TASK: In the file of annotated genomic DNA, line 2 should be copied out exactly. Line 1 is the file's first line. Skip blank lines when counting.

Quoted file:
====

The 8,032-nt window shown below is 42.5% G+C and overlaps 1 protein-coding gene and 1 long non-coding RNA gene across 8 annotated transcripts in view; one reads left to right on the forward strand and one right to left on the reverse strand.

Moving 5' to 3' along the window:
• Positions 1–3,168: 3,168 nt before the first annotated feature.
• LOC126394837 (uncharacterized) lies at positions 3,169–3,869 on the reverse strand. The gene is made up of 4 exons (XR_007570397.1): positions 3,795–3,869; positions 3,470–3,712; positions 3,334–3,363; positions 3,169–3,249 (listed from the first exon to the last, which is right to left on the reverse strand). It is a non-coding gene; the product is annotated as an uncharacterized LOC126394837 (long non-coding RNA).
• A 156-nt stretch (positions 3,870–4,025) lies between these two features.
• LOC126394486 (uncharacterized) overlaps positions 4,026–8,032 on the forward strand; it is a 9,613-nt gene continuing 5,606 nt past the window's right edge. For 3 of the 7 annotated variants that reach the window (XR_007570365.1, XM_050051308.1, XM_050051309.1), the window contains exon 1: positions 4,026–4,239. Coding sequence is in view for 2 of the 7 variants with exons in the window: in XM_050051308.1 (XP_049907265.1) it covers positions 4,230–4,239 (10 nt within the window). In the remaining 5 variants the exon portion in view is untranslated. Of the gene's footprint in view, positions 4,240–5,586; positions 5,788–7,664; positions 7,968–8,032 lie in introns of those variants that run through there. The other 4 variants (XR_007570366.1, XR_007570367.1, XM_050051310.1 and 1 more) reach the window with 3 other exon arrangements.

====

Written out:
Moving 5' to 3' along the window: